California Court of Appeals Creates Conflict and Clarifies Confusion
On October 24th California’s Fifth Appellate District decided Church v. Jamison, a malpractice case in which the client sued his lawyer because the lawyer did not timely-file various wage claims. This case is important to employers and workers in California (as well as attorneys representing such clients) because the court clearly defined when various statutes of limitations begin to run regarding various wage and hour claims.
The court looked at expense reimbursement claims, unpaid wage claims, and claims for unpaid vested vacation, and found:
- An employee’s claim under Labor Code Section 2802 for reimbursement of business expenses begins to accrue on the date the employee incurs the particular expense.
- The three-year statute of limitations applies to claims for reimbursement of business expenses because it is a liability created by statute.
Prior to Church, it was unclear whether the statute of limitations began to run when the expenses were incurred, when the employee leaves the employer, when the employee requested reimbursement of the expenses, or when the employer refused to pay the expenses.
- An employee’s claim for unpaid wages begins to accrue on the date the wages were due (i.e., on the weekly, bi-weekly, or bi-monthly pay dates).
This means that every pay period begins a new statute of limitations. Conversely, the longer an employee waits to file a lawsuit, the more money the employee loses as a result of the delay. This is not surpising considering Cuadra v. Millan 17 Cal. 4th 855, decided in 1998, stated “a cause of action for unpaid wages accrues when the wages first become leagally due.”
The time within which an employee must bring a claim will depend on whether the claim is for unpaid minimum wage or overtime (three years), based on an oral agreement (two years), or based on a written agreement (four years). Many unpaid wage claims also include claims under Business & Professions Code Section 17200 which has a four-year statute of limitations.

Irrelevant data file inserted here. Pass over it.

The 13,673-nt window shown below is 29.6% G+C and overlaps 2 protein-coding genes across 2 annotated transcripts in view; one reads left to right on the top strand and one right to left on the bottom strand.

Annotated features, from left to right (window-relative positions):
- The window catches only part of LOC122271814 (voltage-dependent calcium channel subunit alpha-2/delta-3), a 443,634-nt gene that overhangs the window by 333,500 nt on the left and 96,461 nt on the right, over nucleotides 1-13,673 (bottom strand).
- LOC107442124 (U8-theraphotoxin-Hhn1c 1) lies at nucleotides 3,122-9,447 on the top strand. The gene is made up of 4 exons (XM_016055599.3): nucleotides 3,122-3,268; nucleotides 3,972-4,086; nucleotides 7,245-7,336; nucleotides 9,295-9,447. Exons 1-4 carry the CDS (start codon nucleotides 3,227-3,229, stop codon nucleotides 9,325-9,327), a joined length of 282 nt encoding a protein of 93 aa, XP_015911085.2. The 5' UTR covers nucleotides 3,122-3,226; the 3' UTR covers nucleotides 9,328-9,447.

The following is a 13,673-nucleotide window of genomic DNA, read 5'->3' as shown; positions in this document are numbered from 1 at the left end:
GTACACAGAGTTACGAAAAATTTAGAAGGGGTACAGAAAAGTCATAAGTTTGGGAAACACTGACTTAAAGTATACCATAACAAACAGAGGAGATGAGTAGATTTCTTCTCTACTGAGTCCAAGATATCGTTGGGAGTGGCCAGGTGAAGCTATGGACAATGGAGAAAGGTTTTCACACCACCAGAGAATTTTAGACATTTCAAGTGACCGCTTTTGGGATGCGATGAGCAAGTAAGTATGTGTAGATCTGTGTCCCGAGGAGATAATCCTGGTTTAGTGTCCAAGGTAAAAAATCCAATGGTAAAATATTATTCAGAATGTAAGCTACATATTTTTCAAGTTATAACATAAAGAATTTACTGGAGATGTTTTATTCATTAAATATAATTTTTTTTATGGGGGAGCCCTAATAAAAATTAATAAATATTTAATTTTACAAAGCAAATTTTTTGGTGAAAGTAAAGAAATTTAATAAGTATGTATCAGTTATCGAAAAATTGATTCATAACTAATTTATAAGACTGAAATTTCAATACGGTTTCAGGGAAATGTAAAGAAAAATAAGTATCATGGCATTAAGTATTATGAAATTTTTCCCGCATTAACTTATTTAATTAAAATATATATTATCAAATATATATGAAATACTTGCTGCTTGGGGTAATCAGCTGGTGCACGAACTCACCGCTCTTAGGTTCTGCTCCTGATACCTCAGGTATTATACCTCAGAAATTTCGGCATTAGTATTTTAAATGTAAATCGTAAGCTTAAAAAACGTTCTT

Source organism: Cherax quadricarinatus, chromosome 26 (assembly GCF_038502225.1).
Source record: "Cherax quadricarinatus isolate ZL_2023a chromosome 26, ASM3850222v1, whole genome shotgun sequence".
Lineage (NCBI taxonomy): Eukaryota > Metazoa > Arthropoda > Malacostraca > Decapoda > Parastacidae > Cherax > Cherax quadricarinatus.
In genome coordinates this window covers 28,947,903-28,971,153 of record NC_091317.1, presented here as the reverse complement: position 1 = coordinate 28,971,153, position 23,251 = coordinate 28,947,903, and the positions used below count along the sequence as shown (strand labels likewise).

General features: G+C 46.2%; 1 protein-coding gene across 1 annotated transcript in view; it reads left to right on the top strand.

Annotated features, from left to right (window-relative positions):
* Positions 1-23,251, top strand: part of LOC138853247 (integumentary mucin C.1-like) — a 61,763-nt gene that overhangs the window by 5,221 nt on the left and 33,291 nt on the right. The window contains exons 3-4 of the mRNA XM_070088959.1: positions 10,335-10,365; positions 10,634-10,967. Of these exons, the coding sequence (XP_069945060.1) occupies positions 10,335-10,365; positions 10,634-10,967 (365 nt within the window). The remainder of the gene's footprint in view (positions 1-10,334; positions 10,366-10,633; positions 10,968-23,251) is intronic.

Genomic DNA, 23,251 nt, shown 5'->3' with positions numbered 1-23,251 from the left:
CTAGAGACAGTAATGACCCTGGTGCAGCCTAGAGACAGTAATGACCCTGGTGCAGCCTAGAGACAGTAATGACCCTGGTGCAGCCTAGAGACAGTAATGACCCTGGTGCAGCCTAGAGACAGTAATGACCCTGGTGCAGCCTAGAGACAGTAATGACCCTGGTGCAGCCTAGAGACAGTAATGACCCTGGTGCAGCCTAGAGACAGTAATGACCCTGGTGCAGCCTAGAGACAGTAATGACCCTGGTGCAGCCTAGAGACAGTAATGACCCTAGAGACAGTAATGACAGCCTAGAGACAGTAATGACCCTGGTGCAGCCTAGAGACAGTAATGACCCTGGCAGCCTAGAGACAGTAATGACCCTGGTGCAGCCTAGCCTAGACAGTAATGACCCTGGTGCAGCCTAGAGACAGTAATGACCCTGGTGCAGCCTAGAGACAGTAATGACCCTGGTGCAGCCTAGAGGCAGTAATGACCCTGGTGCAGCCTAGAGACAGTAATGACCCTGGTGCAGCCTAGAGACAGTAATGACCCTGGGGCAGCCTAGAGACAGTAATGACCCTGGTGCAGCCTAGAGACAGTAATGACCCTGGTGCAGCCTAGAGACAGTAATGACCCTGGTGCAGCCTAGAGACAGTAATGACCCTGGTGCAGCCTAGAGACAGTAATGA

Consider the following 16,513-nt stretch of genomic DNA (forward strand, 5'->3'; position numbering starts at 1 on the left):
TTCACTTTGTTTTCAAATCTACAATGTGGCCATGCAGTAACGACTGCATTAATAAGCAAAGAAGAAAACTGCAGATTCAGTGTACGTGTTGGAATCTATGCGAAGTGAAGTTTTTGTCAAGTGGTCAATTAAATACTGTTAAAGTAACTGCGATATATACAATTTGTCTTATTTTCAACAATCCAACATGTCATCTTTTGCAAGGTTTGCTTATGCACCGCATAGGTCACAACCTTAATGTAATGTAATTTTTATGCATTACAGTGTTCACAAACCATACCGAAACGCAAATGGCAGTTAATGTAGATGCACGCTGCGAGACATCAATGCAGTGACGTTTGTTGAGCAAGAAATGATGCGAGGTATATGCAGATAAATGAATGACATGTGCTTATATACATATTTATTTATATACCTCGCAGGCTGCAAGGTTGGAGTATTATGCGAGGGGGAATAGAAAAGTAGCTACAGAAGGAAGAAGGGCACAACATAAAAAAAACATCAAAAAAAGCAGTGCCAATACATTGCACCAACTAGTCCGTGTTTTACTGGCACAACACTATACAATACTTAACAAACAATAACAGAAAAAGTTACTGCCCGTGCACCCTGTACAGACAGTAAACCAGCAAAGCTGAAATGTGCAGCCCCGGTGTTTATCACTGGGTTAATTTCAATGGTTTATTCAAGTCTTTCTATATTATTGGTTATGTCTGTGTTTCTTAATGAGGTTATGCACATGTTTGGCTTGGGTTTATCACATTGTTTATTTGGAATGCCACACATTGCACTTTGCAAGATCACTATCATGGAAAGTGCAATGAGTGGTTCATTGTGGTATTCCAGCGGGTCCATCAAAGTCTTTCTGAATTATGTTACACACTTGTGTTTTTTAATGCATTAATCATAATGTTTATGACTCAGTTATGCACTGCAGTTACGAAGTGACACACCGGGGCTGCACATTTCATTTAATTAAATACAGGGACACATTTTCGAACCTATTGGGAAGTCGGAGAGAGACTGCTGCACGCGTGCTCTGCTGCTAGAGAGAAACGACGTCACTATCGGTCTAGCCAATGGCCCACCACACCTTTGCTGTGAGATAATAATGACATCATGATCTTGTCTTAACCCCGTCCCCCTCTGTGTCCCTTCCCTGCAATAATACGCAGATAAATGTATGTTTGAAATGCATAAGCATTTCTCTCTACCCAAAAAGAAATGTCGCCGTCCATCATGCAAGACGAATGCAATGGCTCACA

Vested Vacation Wages:
- An employee’s claim for unpaid vested vacation wages begins to accrue on the employee’s last day of employment.
The court did not decide whether the two-year, three-year, or four-year statute of limitations applies because Church’s attorney filed the claim within one-year of the termination.
The Church court acknowledged that a prior appellate decision (Sequeira v. Rincon-Vitova Insectaries, Inc. 32 Cal.App.4th 632) held that the statute of limitations on vested vacation begins to run when the vacation is accrued. Through a very detailed and thorough analysis, the Church court established that the Sequeira court incorrectly relied upon a DLSE opinion and that the prior court’s rationale was contrary to fundamental principles of law governing statutes of limitations as well as the text of Labor Code Section 227.3.
Original article by Robert E. Nuddleman of Phillip J. Griego & Associates
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